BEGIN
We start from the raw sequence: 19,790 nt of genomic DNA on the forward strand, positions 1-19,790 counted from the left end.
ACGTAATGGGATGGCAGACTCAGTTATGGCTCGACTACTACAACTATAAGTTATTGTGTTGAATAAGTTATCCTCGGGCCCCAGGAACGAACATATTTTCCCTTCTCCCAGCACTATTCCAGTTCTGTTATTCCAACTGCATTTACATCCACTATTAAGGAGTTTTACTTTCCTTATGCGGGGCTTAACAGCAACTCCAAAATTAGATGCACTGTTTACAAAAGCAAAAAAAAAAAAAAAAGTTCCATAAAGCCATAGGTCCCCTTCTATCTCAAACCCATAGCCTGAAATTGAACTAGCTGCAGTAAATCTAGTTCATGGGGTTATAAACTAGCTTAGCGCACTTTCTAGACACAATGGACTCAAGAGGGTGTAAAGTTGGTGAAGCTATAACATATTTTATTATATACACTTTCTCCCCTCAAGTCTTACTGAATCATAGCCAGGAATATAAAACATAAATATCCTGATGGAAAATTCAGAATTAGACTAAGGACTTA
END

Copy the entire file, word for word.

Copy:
We start from the raw sequence: 19,790 nt of genomic DNA on the forward strand, positions 1-19,790 counted from the left end.
ACGTAATGGGATGGCAGACTCAGTTATGGCTCGACTACTACAACTATAAGTTATTGTGTTGAATAAGTTATCCTCGGGCCCCAGGAACGAACATATTTTCCCTTCTCCCAGCACTATTCCAGTTCTGTTATTCCAACTGCATTTACATCCACTATTAAGGAGTTTTACTTTCCTTATGCGGGGCTTAACAGCAACTCCAAAATTAGATGCACTGTTTACAAAAGCAAAAAAAAAAAAAAAAGTTCCATAAAGCCATAGGTCCCCTTCTATCTCAAACCCATAGCCTGAAATTGAACTAGCTGCAGTAAATCTAGTTCATGGGGTTATAAACTAGCTTAGCGCACTTTCTAGACACAATGGACTCAAGAGGGTGTAAAGTTGGTGAAGCTATAACATATTTTATTATATACACTTTCTCCCCTCAAGTCTTACTGAATCATAGCCAGGAATATAAAACATAAATATCCTGATGGAAAATTCAGAATTAGACTAAGGACTTA